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Grow Stand Teaches Students How To Grow Their Own Food

Persell Middle School fifth graders Kaprice Walker, Mariel Arnone, Ivy Tonon, and Madison Kurtz pose with their “winnings” of fresh lettuce, grown on a hydroponic farm stand located in Annika Putney’s classroom lovingly nicknamed “Flora.”

As the week comes to an end, the moment that students on Persell Middle School’s Blue Team have waited for has finally arrived: the “Lettuce Lottery.”

Yes, you read that correctly: lettuce.

The source?

A hydroponic lettuce grow farm stand — lovingly nicknamed “Flora” — located in Annika Putney’s room that was donated to the Persell Garden Club earlier this school year as part of a WholeFoods WholeKids grant.

“‘Flora’ came to us in the fall and they sent us the seedlings, too,” Putney said. “Our PTA then donated lights so that we could be able to grow from seed year round.”

In addition to lettuce, the stand, maintained by the Garden Club and other helpers from across the building, grows swiss chard, kale, strawberries, parsley, basil, and green onions — and Persell students can’t get enough.

“It’s been such a cool experience to see the kids be able to grow year round,” Putney said. “The stand has grown so much lettuce and everybody wanted it so I started to make some bags to go home with students on our team.”

The demand is what led to the creation of the “Lettuce Lottery.”

Students are chosen at random using a small spinning wheel to take home bags of fresh lettuce to enjoy with their families.

“Teachers will laugh and say, ‘What are you passing out candy, Putney?'” she noted. “The kids get that excited about the lettuce and it’s different from what they’ve likely had before because it doesn’t have chemicals or preservatives. It’s in its natural state and they are amazed by that.”

The hydroponic process of growing — meaning that it’s grown from water-based nutrient solution rather than soil — is also a great learning experience.

“They learned about hydroponic growing in fifth grade science and it’s an incredible way to see it in action,” Putney noted. “You can see the roots and see how it grows without soil. It’s also a great conservation of resources. We don’t use very much water. It just keeps cycling the water through, so it’s even easier to take care of.”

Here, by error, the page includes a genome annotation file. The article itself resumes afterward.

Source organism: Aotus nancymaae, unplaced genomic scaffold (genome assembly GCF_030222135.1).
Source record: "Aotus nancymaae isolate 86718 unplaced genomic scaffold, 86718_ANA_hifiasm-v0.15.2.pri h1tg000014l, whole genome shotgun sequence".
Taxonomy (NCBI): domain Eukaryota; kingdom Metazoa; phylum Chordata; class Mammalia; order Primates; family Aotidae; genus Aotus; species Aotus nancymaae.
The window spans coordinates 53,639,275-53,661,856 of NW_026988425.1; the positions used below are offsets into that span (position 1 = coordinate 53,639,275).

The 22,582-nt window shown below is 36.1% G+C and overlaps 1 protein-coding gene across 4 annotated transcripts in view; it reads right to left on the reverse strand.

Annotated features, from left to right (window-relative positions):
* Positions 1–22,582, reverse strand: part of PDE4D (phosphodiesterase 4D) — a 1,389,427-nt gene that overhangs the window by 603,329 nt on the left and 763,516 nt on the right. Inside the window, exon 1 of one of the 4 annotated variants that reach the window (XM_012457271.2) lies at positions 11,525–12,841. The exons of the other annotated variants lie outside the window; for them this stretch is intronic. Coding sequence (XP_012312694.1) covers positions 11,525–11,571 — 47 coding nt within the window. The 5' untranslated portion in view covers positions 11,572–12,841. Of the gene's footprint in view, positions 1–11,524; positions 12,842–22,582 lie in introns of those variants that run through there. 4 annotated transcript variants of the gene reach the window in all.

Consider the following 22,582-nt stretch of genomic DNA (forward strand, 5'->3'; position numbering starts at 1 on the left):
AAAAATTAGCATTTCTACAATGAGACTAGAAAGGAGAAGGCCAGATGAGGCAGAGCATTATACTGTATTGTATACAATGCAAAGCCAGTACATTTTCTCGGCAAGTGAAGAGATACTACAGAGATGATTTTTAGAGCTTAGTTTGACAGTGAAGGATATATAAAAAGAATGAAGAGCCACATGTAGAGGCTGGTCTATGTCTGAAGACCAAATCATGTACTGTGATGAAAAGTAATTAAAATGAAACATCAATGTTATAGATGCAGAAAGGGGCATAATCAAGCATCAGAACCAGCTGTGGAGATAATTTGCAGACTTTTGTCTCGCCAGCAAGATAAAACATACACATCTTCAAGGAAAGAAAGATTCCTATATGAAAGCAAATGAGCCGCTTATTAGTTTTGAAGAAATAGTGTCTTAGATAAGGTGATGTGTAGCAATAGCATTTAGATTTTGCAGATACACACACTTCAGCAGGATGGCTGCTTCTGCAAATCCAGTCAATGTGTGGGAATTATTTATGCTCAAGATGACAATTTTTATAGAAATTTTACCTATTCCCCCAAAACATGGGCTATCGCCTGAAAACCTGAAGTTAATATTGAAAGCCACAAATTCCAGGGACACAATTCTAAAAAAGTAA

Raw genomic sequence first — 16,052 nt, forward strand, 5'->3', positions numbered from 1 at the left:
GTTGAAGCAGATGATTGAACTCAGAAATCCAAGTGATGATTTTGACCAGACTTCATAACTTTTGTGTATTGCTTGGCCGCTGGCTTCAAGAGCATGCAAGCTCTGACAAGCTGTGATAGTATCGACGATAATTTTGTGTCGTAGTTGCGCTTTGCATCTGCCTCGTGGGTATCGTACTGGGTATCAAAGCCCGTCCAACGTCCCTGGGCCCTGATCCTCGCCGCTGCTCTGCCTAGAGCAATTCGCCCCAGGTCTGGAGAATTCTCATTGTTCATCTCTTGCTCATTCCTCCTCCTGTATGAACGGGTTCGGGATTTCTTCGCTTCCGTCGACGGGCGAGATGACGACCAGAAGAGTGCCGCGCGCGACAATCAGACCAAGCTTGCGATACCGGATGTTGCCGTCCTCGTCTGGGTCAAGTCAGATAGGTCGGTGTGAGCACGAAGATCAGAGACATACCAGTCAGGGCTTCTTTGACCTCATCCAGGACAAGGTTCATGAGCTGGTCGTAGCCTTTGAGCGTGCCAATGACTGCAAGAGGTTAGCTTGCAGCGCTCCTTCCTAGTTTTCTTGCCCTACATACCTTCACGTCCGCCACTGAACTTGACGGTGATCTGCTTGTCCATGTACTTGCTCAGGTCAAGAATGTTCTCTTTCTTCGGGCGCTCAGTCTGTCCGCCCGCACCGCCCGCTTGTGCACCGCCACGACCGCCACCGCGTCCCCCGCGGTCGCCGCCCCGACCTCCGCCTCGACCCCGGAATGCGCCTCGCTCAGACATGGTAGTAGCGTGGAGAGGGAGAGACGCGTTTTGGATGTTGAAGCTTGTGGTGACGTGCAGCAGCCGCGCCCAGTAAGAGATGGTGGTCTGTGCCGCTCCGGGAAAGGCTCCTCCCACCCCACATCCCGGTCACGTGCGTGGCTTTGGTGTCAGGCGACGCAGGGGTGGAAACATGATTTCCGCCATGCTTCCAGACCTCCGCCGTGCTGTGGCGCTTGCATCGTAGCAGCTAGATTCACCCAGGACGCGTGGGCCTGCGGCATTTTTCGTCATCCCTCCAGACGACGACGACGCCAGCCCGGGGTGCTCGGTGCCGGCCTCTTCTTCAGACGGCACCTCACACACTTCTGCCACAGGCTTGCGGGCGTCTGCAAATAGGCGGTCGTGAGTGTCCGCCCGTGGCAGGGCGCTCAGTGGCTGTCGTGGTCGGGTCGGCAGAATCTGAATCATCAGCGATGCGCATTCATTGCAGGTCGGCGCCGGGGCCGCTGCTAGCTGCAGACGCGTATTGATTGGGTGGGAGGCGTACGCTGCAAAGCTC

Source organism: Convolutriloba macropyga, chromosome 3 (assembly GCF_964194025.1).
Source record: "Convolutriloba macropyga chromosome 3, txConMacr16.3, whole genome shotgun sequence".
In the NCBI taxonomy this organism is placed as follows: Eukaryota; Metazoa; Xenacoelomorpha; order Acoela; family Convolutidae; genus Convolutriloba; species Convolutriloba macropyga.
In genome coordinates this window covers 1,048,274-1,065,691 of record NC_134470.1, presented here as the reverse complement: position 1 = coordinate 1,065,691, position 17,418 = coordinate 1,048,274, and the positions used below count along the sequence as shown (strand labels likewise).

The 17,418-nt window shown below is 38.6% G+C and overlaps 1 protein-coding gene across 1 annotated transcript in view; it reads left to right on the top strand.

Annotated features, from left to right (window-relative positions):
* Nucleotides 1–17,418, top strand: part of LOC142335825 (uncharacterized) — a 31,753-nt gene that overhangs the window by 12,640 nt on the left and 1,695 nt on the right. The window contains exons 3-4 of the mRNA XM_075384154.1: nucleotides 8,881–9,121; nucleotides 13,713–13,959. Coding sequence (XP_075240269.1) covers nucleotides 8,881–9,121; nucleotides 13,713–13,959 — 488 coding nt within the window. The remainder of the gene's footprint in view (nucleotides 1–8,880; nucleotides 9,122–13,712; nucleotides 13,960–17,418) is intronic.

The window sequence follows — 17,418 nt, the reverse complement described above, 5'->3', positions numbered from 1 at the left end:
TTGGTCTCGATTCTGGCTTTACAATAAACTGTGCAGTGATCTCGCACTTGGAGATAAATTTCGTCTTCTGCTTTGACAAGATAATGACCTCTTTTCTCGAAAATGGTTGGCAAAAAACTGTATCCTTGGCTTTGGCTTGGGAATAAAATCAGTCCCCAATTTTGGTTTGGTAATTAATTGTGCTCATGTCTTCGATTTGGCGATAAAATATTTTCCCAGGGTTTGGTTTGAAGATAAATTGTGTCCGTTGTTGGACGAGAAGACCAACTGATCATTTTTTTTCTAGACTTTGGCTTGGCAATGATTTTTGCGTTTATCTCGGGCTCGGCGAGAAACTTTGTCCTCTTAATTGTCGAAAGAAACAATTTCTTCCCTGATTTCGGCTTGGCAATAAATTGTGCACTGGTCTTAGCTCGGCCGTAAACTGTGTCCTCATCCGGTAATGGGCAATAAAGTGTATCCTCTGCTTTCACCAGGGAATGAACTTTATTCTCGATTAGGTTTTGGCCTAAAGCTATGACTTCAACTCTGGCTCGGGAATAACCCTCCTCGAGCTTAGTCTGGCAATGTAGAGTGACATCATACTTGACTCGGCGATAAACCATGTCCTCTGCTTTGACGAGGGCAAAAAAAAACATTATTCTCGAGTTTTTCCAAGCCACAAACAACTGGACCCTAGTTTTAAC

“Flora,” very quickly, has become a friend to all in the Persell fifth-grade wing.

“I help plant some of the seeds that are in Flora,” said Lyla Stronz. “My favorite part of watching it grow is seeing all the color that blooms.”

“I have gotten lettuce from Flora and little baby tomatoes and all of it is really good,” said Mariel Arnone. “It’s exciting to see it all get bigger and bigger and bigger.”

“I’m in garden club and my favorite part of it is how fast it grows and the food that grows out of it is delicious,” said Ella Rohlin.

“I love to see it grow and sometimes I get lettuce and tomatoes from there,” said Kira Downey. “But I like watching them grow and eating them because they are delicious.”

For Putney, seeing the students take such an interest has been heartwarming.

“The kids are amazed at just by the fact that they can grow their own food,” added Putney. “The biggest thing is for them to see: we can grow this. And it doesn’t take anything. You can do it. It started with a seed and now it can feed us.”

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